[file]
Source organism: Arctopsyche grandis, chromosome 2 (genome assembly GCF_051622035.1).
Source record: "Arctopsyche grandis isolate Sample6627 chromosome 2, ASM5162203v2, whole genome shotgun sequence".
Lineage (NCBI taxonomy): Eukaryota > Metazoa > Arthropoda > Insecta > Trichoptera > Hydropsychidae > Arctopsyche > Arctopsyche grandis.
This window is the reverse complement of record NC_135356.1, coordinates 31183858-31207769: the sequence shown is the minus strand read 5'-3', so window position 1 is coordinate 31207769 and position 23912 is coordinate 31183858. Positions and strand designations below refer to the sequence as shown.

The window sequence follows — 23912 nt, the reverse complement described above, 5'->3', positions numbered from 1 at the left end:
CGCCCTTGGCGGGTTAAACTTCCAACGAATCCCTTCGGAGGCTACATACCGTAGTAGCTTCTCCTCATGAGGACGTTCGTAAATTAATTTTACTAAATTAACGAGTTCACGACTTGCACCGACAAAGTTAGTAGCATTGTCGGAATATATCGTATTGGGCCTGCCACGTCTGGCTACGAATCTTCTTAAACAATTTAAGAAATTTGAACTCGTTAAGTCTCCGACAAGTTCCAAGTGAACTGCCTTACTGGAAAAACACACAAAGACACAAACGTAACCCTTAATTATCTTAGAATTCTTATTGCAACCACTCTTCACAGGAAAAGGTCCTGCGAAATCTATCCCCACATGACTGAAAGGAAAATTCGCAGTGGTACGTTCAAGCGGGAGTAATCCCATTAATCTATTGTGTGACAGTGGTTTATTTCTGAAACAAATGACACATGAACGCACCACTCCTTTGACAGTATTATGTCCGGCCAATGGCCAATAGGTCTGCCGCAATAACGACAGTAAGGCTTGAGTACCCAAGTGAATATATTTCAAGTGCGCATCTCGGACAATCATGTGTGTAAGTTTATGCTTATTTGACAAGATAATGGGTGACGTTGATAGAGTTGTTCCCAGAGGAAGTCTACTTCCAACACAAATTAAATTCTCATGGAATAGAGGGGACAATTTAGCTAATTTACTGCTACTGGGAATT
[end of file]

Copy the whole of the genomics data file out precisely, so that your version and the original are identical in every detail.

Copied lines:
Source organism: Arctopsyche grandis, chromosome 2 (genome assembly GCF_051622035.1).
Source record: "Arctopsyche grandis isolate Sample6627 chromosome 2, ASM5162203v2, whole genome shotgun sequence".
Lineage (NCBI taxonomy): Eukaryota > Metazoa > Arthropoda > Insecta > Trichoptera > Hydropsychidae > Arctopsyche > Arctopsyche grandis.
This window is the reverse complement of record NC_135356.1, coordinates 31183858-31207769: the sequence shown is the minus strand read 5'-3', so window position 1 is coordinate 31207769 and position 23912 is coordinate 31183858. Positions and strand designations below refer to the sequence as shown.

The window sequence follows — 23912 nt, the reverse complement described above, 5'->3', positions numbered from 1 at the left end:
CGCCCTTGGCGGGTTAAACTTCCAACGAATCCCTTCGGAGGCTACATACCGTAGTAGCTTCTCCTCATGAGGACGTTCGTAAATTAATTTTACTAAATTAACGAGTTCACGACTTGCACCGACAAAGTTAGTAGCATTGTCGGAATATATCGTATTGGGCCTGCCACGTCTGGCTACGAATCTTCTTAAACAATTTAAGAAATTTGAACTCGTTAAGTCTCCGACAAGTTCCAAGTGAACTGCCTTACTGGAAAAACACACAAAGACACAAACGTAACCCTTAATTATCTTAGAATTCTTATTGCAACCACTCTTCACAGGAAAAGGTCCTGCGAAATCTATCCCCACATGACTGAAAGGAAAATTCGCAGTGGTACGTTCAAGCGGGAGTAATCCCATTAATCTATTGTGTGACAGTGGTTTATTTCTGAAACAAATGACACATGAACGCACCACTCCTTTGACAGTATTATGTCCGGCCAATGGCCAATAGGTCTGCCGCAATAACGACAGTAAGGCTTGAGTACCCAAGTGAATATATTTCAAGTGCGCATCTCGGACAATCATGTGTGTAAGTTTATGCTTATTTGACAAGATAATGGGTGACGTTGATAGAGTTGTTCCCAGAGGAAGTCTACTTCCAACACAAATTAAATTCTCATGGAATAGAGGGGACAATTTAGCTAATTTACTGCTACTGGGAATT